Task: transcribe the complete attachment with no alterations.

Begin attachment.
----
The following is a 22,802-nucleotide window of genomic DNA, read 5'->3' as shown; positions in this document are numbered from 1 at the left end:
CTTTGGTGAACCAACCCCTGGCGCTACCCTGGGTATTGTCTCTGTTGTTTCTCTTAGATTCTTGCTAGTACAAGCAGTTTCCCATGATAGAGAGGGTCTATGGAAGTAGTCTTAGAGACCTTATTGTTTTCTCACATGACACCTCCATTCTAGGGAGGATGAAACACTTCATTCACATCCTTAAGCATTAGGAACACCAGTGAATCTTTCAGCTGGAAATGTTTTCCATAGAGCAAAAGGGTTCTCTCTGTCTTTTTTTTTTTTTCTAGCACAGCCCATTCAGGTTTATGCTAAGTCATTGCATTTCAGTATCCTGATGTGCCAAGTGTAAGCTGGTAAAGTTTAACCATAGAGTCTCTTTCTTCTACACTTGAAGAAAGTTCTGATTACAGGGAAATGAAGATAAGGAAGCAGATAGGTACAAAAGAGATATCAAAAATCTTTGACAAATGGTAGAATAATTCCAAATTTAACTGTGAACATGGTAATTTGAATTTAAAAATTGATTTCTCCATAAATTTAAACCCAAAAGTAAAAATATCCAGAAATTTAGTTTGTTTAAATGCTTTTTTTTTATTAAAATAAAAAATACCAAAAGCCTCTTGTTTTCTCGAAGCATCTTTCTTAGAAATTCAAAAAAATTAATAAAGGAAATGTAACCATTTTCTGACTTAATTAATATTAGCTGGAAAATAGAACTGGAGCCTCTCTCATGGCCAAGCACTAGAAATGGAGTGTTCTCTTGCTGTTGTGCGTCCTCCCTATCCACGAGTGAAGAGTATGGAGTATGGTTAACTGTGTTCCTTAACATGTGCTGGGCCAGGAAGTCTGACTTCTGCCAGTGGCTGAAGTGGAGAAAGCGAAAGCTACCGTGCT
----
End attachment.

The following is a 22,802-nucleotide window of genomic DNA, read 5'->3' as shown; positions in this document are numbered from 1 at the left end:
CTTTGGTGAACCAACCCCTGGCGCTACCCTGGGTATTGTCTCTGTTGTTTCTCTTAGATTCTTGCTAGTACAAGCAGTTTCCCATGATAGAGAGGGTCTATGGAAGTAGTCTTAGAGACCTTATTGTTTTCTCACATGACACCTCCATTCTAGGGAGGATGAAACACTTCATTCACATCCTTAAGCATTAGGAACACCAGTGAATCTTTCAGCTGGAAATGTTTTCCATAGAGCAAAAGGGTTCTCTCTGTCTTTTTTTTTTTTTCTAGCACAGCCCATTCAGGTTTATGCTAAGTCATTGCATTTCAGTATCCTGATGTGCCAAGTGTAAGCTGGTAAAGTTTAACCATAGAGTCTCTTTCTTCTACACTTGAAGAAAGTTCTGATTACAGGGAAATGAAGATAAGGAAGCAGATAGGTACAAAAGAGATATCAAAAATCTTTGACAAATGGTAGAATAATTCCAAATTTAACTGTGAACATGGTAATTTGAATTTAAAAATTGATTTCTCCATAAATTTAAACCCAAAAGTAAAAATATCCAGAAATTTAGTTTGTTTAAATGCTTTTTTTTTATTAAAATAAAAAATACCAAAAGCCTCTTGTTTTCTCGAAGCATCTTTCTTAGAAATTCAAAAAAATTAATAAAGGAAATGTAACCATTTTCTGACTTAATTAATATTAGCTGGAAAATAGAACTGGAGCCTCTCTCATGGCCAAGCACTAGAAATGGAGTGTTCTCTTGCTGTTGTGCGTCCTCCCTATCCACGAGTGAAGAGTATGGAGTATGGTTAACTGTGTTCCTTAACATGTGCTGGGCCAGGAAGTCTGACTTCTGCCAGTGGCTGAAGTGGAGAAAGCGAAAGCTACCGTGCT